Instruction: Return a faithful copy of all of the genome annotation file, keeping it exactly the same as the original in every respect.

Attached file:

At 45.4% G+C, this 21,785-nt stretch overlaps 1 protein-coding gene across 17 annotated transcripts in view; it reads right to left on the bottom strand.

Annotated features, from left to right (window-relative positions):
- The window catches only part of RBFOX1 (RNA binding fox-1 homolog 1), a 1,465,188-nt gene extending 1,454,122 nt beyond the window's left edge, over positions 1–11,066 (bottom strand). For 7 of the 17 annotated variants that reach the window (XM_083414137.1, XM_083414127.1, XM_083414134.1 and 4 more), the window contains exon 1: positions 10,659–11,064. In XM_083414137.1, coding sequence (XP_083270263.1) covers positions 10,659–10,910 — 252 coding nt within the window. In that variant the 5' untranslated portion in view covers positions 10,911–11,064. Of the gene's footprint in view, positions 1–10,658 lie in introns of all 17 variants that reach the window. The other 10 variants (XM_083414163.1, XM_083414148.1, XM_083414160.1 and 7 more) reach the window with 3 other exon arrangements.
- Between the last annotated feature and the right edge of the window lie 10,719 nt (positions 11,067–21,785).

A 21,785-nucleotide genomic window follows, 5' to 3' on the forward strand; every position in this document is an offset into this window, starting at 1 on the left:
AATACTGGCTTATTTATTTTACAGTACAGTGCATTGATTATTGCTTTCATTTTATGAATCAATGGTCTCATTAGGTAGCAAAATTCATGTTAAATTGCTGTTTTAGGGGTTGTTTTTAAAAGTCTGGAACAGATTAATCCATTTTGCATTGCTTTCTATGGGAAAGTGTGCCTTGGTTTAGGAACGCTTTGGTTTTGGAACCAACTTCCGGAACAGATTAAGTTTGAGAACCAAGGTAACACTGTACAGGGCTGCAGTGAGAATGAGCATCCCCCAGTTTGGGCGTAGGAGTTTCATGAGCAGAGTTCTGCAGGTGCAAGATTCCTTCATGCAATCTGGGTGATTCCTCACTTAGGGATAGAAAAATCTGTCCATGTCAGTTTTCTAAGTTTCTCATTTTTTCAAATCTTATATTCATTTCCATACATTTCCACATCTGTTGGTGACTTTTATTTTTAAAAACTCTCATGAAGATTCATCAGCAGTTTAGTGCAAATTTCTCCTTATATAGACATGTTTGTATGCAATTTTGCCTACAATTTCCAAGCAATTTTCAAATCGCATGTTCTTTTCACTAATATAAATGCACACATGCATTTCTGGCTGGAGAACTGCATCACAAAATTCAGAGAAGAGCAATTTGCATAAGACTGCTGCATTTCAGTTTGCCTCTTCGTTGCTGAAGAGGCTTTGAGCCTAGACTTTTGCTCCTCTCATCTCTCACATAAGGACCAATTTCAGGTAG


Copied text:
At 45.4% G+C, this 21,785-nt stretch overlaps 1 protein-coding gene across 17 annotated transcripts in view; it reads right to left on the bottom strand.

Annotated features, from left to right (window-relative positions):
- The window catches only part of RBFOX1 (RNA binding fox-1 homolog 1), a 1,465,188-nt gene extending 1,454,122 nt beyond the window's left edge, over positions 1–11,066 (bottom strand). For 7 of the 17 annotated variants that reach the window (XM_083414137.1, XM_083414127.1, XM_083414134.1 and 4 more), the window contains exon 1: positions 10,659–11,064. In XM_083414137.1, coding sequence (XP_083270263.1) covers positions 10,659–10,910 — 252 coding nt within the window. In that variant the 5' untranslated portion in view covers positions 10,911–11,064. Of the gene's footprint in view, positions 1–10,658 lie in introns of all 17 variants that reach the window. The other 10 variants (XM_083414163.1, XM_083414148.1, XM_083414160.1 and 7 more) reach the window with 3 other exon arrangements.
- Between the last annotated feature and the right edge of the window lie 10,719 nt (positions 11,067–21,785).

A 21,785-nucleotide genomic window follows, 5' to 3' on the forward strand; every position in this document is an offset into this window, starting at 1 on the left:
AATACTGGCTTATTTATTTTACAGTACAGTGCATTGATTATTGCTTTCATTTTATGAATCAATGGTCTCATTAGGTAGCAAAATTCATGTTAAATTGCTGTTTTAGGGGTTGTTTTTAAAAGTCTGGAACAGATTAATCCATTTTGCATTGCTTTCTATGGGAAAGTGTGCCTTGGTTTAGGAACGCTTTGGTTTTGGAACCAACTTCCGGAACAGATTAAGTTTGAGAACCAAGGTAACACTGTACAGGGCTGCAGTGAGAATGAGCATCCCCCAGTTTGGGCGTAGGAGTTTCATGAGCAGAGTTCTGCAGGTGCAAGATTCCTTCATGCAATCTGGGTGATTCCTCACTTAGGGATAGAAAAATCTGTCCATGTCAGTTTTCTAAGTTTCTCATTTTTTCAAATCTTATATTCATTTCCATACATTTCCACATCTGTTGGTGACTTTTATTTTTAAAAACTCTCATGAAGATTCATCAGCAGTTTAGTGCAAATTTCTCCTTATATAGACATGTTTGTATGCAATTTTGCCTACAATTTCCAAGCAATTTTCAAATCGCATGTTCTTTTCACTAATATAAATGCACACATGCATTTCTGGCTGGAGAACTGCATCACAAAATTCAGAGAAGAGCAATTTGCATAAGACTGCTGCATTTCAGTTTGCCTCTTCGTTGCTGAAGAGGCTTTGAGCCTAGACTTTTGCTCCTCTCATCTCTCACATAAGGACCAATTTCAGGTAG